This article is very dear to my heart, having two pre-teens and also as a Naturopath working with teens I am sensing a serious urgency to share and educate the importance of caring for teen physical and mental health at such a critical time in their life.
What EXACTLY is puberty?
Puberty is essentially the onset of adult reproduction, a milestone in development that involves a complex transformation of a child’s anatomy, physiology and behaviour at rapid speed! Puberty can offer a vital window of opportunity for healthy interventions that can impact their health positively for the rest of their life.
Puberty occurs in 5 stages, and are governed by the endocrine (hormonal) system that modulates the growth and development of the sexual glands and hormonal secretions.
First stage 6-8 years or adrenarche. This is a time when adrenal androgens increase to start the beginning of sexual maturation. Most commonly a child will experience a sudden growth spurt.
The second stage 10-12 years or gonadarche. A time for sexual organ growth, pubic hair and body shape changes begin to take place with the help of gonadal steroids, such as estradiol and testosterone.
Third stage 9-15 years growth spurt begins, boys gain more muscle mass, girls may experience more vaginal discharge as they get closer to menarche. Boys start to experience erections.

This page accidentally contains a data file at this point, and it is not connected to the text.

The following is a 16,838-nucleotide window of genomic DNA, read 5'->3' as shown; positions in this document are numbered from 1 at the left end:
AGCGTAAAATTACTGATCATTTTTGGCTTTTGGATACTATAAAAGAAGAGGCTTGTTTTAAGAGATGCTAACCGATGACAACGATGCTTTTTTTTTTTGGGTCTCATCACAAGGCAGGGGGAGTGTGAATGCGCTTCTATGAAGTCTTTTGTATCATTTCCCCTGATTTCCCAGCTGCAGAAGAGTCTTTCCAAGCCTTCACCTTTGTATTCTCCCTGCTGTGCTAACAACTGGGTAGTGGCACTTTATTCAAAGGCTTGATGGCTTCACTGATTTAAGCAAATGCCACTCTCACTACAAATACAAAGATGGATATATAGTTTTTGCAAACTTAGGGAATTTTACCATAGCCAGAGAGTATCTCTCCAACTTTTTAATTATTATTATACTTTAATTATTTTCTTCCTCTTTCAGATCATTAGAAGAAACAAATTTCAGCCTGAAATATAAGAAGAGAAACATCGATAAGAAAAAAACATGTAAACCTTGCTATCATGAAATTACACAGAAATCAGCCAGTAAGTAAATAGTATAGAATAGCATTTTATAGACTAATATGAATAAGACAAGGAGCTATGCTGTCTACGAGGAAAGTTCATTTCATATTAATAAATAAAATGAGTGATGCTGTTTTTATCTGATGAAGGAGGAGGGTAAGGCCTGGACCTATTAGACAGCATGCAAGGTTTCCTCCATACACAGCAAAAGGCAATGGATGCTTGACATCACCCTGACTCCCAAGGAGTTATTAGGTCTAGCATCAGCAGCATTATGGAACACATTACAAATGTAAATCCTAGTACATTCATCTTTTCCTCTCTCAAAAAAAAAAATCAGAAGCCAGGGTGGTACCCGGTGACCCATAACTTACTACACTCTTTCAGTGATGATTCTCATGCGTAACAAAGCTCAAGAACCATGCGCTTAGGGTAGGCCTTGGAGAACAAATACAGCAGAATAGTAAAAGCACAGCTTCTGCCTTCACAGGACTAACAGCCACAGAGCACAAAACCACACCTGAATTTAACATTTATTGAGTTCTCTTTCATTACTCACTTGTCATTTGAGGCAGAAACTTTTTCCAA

Fourth stage 11- 17 years, girls can begin menarche (this is often 2 years from breast buds). Irregular menstruation is normal. Boys begin to experience frequent erections and wet dreams. Body hair is thicker and boys facial hair starts to grow. Skin becomes oilier for both sexes. Boys voice deepens. After girls have menstruated for up to 10 months they will begin to ovulate.
Fifth stage 14-18 years both girls and boys at the end of puberty will reach their full height with gonadal hormones peaking. Genitals and pubic hair are now fully developed. Boys will grow chest hair and shaving may become necessary. Girls are now ovulating and menstruating more regularly with breasts and hips fully developed.
Important Nutrition for Puberty
Those who already have teenagers can attest that their teens have ravenous appetites, with the fridge door seemingly always open! Boys require an average of 2,800 calories per day and girls require and average of 2,200 calories per day.
Below is a list of essential nutrients and food. Teach your kids important skills and get them involved in meal planning, prepare shopping lists and cooking.
Iron: for healthy growth, energy, mental focus, immune and thyroid function. Food sources: Lentils, spinach, sesame & pumpkin seeds, red meat, poultry, olives, Swiss chard, kidney beans, blackstrap molasses, parsley, apricots, avocado, pine nuts.
Magnesium: for vascular and muscle health, blood sugar and calcium regulation, calms nervous system, reduction menstrual pain. Food sources: pumpkin seeds, spinach, sesame seeds, quinoa, cashews, sunflower seeds, navy beans, almonds, brewer’s yeast, cacao, kelp, figs, eggs, leafy greens, legumes and blackstrap molasses.
Vitamin D & K, Calcium,
Phosphorus: Important for healthy muscles, bones and teeth, protective against diseases and immune function. Food sources: sardines, eggs, shiitake mushrooms, liver, milk (in moderation overconsumption can lead to magnesium deficiency), leafy greens, parsley, broccoli, asparagus, cabbage, kelp, oats, almonds, beef, chicken, chickpeas, garlic, nuts, tahini.